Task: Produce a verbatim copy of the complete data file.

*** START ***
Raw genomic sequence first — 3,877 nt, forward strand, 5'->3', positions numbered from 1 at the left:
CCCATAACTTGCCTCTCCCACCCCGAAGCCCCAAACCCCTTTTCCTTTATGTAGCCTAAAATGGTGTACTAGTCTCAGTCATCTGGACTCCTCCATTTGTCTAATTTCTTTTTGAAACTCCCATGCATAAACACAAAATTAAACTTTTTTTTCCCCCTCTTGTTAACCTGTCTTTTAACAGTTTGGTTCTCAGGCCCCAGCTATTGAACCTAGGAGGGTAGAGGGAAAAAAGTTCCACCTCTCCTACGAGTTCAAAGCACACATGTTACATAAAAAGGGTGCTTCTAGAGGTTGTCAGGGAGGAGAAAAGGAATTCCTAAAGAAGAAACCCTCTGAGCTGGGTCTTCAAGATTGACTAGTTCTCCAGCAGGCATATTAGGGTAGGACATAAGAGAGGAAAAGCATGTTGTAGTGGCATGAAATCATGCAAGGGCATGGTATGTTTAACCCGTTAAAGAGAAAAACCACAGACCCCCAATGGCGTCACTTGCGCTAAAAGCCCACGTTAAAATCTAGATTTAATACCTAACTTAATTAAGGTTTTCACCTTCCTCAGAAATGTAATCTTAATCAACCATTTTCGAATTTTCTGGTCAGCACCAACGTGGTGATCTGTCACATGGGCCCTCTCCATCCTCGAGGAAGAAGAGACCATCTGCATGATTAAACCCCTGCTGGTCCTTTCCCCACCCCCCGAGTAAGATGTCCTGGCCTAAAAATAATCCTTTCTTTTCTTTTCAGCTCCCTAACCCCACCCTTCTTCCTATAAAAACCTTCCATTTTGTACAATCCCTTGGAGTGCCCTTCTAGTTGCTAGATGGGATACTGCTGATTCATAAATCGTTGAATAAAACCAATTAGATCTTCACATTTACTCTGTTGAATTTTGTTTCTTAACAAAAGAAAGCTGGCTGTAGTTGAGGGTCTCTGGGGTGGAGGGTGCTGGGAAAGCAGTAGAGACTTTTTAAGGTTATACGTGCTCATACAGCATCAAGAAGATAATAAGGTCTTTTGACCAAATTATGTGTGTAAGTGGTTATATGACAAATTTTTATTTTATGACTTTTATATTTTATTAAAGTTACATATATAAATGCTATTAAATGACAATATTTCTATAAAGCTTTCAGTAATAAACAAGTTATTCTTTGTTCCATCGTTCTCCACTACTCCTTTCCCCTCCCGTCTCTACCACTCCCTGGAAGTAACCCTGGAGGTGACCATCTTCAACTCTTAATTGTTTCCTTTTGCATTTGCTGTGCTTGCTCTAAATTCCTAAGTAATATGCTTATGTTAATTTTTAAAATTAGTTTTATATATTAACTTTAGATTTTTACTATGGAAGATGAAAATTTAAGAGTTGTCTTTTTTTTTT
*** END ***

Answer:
Raw genomic sequence first — 3,877 nt, forward strand, 5'->3', positions numbered from 1 at the left:
CCCATAACTTGCCTCTCCCACCCCGAAGCCCCAAACCCCTTTTCCTTTATGTAGCCTAAAATGGTGTACTAGTCTCAGTCATCTGGACTCCTCCATTTGTCTAATTTCTTTTTGAAACTCCCATGCATAAACACAAAATTAAACTTTTTTTTCCCCCTCTTGTTAACCTGTCTTTTAACAGTTTGGTTCTCAGGCCCCAGCTATTGAACCTAGGAGGGTAGAGGGAAAAAAGTTCCACCTCTCCTACGAGTTCAAAGCACACATGTTACATAAAAAGGGTGCTTCTAGAGGTTGTCAGGGAGGAGAAAAGGAATTCCTAAAGAAGAAACCCTCTGAGCTGGGTCTTCAAGATTGACTAGTTCTCCAGCAGGCATATTAGGGTAGGACATAAGAGAGGAAAAGCATGTTGTAGTGGCATGAAATCATGCAAGGGCATGGTATGTTTAACCCGTTAAAGAGAAAAACCACAGACCCCCAATGGCGTCACTTGCGCTAAAAGCCCACGTTAAAATCTAGATTTAATACCTAACTTAATTAAGGTTTTCACCTTCCTCAGAAATGTAATCTTAATCAACCATTTTCGAATTTTCTGGTCAGCACCAACGTGGTGATCTGTCACATGGGCCCTCTCCATCCTCGAGGAAGAAGAGACCATCTGCATGATTAAACCCCTGCTGGTCCTTTCCCCACCCCCCGAGTAAGATGTCCTGGCCTAAAAATAATCCTTTCTTTTCTTTTCAGCTCCCTAACCCCACCCTTCTTCCTATAAAAACCTTCCATTTTGTACAATCCCTTGGAGTGCCCTTCTAGTTGCTAGATGGGATACTGCTGATTCATAAATCGTTGAATAAAACCAATTAGATCTTCACATTTACTCTGTTGAATTTTGTTTCTTAACAAAAGAAAGCTGGCTGTAGTTGAGGGTCTCTGGGGTGGAGGGTGCTGGGAAAGCAGTAGAGACTTTTTAAGGTTATACGTGCTCATACAGCATCAAGAAGATAATAAGGTCTTTTGACCAAATTATGTGTGTAAGTGGTTATATGACAAATTTTTATTTTATGACTTTTATATTTTATTAAAGTTACATATATAAATGCTATTAAATGACAATATTTCTATAAAGCTTTCAGTAATAAACAAGTTATTCTTTGTTCCATCGTTCTCCACTACTCCTTTCCCCTCCCGTCTCTACCACTCCCTGGAAGTAACCCTGGAGGTGACCATCTTCAACTCTTAATTGTTTCCTTTTGCATTTGCTGTGCTTGCTCTAAATTCCTAAGTAATATGCTTATGTTAATTTTTAAAATTAGTTTTATATATTAACTTTAGATTTTTACTATGGAAGATGAAAATTTAAGAGTTGTCTTTTTTTTTT